Huge blow for young Aussie founders of tech start-up Canva as the darling of the sharemarket is hit by a brutal $20BILLION setback
- Graphic design software group Canva has had valuation slashed by $20billion
- Had a value of AU$54billion on the Australian share market 10 months ago
- Venture capital firm Blackbird Ventures reduced Canva’s value by 36 per cent
An Australian tech start-up once worth more than Telstra and Woolworths has been hit with a devastating blow after its value plummeted by more than a third.
Graphic design software group Canva was a darling of the Australian share market 10 months ago, with an estimated market capitalization of AU$54 billion.
The start-up – founded by young Aussies Melanie Perkins and Cliff Obrecht a decade ago – more than doubled its value in the space of five months.
But the company has now taken a massive tumble after a key investor slashed the company’s value by 36 per cent.
Venture capital firm Blackbird Ventures reduced Canva’s value by $20 billion.
Canva’s founders Melanie Perkins, her husband Cliff Obrecht and their friend Cameron Adams (right) have seen the start-up’s valuation plummet by more than a third
The move also wiped off some of the net worth of Canva’s founders – Melanie Perkins, her husband Cliff Obrecht and friend Cameron Adams.
Blackbird Ventures stressed other public and private tech companies have also seen their value drop by a third in the last quarter due to the ‘brutal’ market conditions.
‘After an unprecedented rise in valuations for both public and private technology companies during 2021, the first six months of this year saw a significant unwinding of these valuations,’ the company told news.com.au.
‘After an exuberant period in 2021, the public markets have been brutal on tech companies. The new holding valuation reflects this public market decline. It doesn’t reflect any reduction in Blackbird’s enthusiasm for Canva.’
Ms Perkins and her husband have a 30 per cent stake in the company with their value slashed from US$16billion to $6billion.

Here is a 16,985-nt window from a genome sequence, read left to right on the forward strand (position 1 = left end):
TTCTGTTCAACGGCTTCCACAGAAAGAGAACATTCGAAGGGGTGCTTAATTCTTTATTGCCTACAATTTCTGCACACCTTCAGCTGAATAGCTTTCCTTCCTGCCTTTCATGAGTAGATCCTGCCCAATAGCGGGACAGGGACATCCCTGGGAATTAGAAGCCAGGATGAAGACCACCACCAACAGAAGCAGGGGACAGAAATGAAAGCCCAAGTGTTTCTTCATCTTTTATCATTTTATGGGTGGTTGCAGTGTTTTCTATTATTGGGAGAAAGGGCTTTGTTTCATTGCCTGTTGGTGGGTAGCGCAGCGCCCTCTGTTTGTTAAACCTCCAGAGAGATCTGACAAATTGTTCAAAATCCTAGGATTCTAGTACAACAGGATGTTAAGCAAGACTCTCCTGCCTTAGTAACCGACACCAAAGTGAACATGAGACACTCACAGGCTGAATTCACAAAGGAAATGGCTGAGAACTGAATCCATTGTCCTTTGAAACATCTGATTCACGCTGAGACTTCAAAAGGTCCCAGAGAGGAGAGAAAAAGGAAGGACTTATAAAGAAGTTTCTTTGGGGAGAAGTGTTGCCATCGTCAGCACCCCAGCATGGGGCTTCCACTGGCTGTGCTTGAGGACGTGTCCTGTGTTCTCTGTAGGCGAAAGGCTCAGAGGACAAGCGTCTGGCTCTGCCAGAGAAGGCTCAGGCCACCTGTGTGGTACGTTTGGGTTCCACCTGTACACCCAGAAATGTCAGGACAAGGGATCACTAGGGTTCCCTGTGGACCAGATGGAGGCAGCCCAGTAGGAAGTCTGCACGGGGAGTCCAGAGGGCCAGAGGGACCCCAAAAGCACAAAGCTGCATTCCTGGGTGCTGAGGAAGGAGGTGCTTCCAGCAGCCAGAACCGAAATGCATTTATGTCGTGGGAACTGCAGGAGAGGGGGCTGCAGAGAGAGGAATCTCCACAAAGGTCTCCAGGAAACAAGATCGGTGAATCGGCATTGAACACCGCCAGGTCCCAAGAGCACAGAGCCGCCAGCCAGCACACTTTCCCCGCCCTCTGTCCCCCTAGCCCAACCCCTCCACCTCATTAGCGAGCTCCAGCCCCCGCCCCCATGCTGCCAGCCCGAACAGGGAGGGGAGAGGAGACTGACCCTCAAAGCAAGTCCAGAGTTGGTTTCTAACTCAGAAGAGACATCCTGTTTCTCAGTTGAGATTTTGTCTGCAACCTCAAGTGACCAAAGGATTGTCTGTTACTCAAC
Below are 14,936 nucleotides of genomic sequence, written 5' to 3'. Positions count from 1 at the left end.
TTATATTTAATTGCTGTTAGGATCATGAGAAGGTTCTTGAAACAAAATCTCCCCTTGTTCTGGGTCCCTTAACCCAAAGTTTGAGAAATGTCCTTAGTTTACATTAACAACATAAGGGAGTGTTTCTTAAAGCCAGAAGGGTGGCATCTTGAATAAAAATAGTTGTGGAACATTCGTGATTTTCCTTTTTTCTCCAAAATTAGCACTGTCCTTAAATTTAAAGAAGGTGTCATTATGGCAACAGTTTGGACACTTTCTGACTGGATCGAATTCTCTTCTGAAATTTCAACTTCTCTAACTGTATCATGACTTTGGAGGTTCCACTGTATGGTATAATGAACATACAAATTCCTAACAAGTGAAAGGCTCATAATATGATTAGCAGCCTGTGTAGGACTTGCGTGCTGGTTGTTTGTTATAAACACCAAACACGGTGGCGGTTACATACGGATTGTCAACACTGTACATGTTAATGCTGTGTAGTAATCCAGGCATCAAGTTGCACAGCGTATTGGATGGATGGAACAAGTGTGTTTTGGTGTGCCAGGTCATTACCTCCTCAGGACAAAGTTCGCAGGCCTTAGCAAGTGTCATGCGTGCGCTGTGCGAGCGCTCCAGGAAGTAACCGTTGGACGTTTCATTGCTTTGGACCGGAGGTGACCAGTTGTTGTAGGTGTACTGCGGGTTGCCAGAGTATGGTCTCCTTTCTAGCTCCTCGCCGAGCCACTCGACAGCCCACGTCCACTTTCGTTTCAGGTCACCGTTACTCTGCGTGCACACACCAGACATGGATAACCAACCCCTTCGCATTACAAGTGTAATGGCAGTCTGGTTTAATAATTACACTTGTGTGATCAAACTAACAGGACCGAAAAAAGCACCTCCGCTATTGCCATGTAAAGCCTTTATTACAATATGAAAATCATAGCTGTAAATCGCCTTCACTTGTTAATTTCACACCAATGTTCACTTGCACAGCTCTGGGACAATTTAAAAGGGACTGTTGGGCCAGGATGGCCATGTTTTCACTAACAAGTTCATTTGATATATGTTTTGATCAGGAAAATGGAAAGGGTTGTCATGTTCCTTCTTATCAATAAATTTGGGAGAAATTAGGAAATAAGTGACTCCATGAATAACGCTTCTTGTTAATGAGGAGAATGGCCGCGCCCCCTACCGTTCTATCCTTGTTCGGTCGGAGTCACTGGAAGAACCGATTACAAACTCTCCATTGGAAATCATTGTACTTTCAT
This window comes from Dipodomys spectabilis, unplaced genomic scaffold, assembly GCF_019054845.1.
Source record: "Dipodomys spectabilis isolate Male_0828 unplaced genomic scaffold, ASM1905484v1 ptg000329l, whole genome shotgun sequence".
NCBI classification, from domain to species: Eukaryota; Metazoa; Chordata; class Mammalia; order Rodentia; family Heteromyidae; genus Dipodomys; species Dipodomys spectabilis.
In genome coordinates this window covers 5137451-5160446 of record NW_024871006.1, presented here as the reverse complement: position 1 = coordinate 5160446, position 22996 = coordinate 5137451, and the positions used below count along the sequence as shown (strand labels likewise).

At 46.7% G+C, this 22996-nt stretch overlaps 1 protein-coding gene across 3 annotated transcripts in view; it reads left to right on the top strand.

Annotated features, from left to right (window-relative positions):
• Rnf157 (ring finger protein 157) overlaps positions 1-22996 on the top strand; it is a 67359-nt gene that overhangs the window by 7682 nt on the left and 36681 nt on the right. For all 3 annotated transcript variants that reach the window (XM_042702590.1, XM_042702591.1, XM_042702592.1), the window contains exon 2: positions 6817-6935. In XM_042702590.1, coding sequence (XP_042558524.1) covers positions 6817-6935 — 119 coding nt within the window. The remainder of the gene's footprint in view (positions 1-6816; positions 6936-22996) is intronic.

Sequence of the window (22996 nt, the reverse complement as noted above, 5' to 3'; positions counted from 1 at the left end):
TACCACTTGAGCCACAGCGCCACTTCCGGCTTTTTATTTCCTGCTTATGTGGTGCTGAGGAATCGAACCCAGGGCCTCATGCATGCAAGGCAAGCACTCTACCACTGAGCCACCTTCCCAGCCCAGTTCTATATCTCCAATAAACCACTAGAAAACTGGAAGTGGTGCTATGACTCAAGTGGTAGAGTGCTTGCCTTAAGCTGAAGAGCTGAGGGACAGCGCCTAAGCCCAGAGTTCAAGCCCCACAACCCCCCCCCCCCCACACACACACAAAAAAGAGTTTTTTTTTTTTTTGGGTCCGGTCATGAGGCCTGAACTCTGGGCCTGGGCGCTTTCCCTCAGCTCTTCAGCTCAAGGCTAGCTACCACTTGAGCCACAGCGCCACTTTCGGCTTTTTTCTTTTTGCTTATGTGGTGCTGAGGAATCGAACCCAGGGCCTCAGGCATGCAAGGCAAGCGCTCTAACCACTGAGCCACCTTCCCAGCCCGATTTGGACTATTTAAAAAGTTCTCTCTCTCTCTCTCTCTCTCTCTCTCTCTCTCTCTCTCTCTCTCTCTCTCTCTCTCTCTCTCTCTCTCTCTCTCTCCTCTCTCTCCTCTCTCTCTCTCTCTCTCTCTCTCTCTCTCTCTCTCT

Canva founder Melanie Perkins was studying at uni when she came up with an idea to create easy-to-use graphics software to help schools make their own yearbooks.
Canva vowed to bounce back stronger than before and insists its growth trajectory remains unaffected.
‘As a profitable company with large cash reserves, we see this period as a unique opportunity to double down on growth,’ a Canva spokesperson told the Australian Financial Review.
‘We continue to see unprecedented growth in teams and workplaces as they look to tighten budgets by consolidating their marketing and visual communication tools into Canva, and we’re confident that no matter the market conditions, we’ll exceed our current valuation in the not -too-distant future,’
Ms Perkins and her now husband started the multi-billion business from a Perth living room 12 years ago during the early stages of their relationship.
Canva had an estimated market capitalization of AU$54 billion last September. Pictured are founders Cameron Adams, Cliff Obrecht and Melanie Perkins
The couple started with a bank loan and a tax rebate of $5,000, which they used to advertise online and send sample yearbooks to school.
They started Canva in 2013 – buying the URL canva.com for $2,500 – and moved to Sydney in 2014 to expand the business.
It now boasts 60 million customers across 190 countries worldwide, with over 2000 employees.
The couple announced plans to give away much of their wealth to numerous philanthropic causes after following last year’s $54 billion valuation.
They signed up to Bill Gates’ the Giving Pledge as part of their commitment to give away their fortune during their lifetimes.
‘We have this wildly optimistic belief that there is enough money, goodwill, and good intentions in the world to solve most of the world’s problems,’ the pledge letter stated.
‘We feel like it’s not just a massive opportunity, but an important responsibility and we want to spend our lifetime working towards that.’
Ms Perkins and her now husband started the company from a Perth living room 12 years ago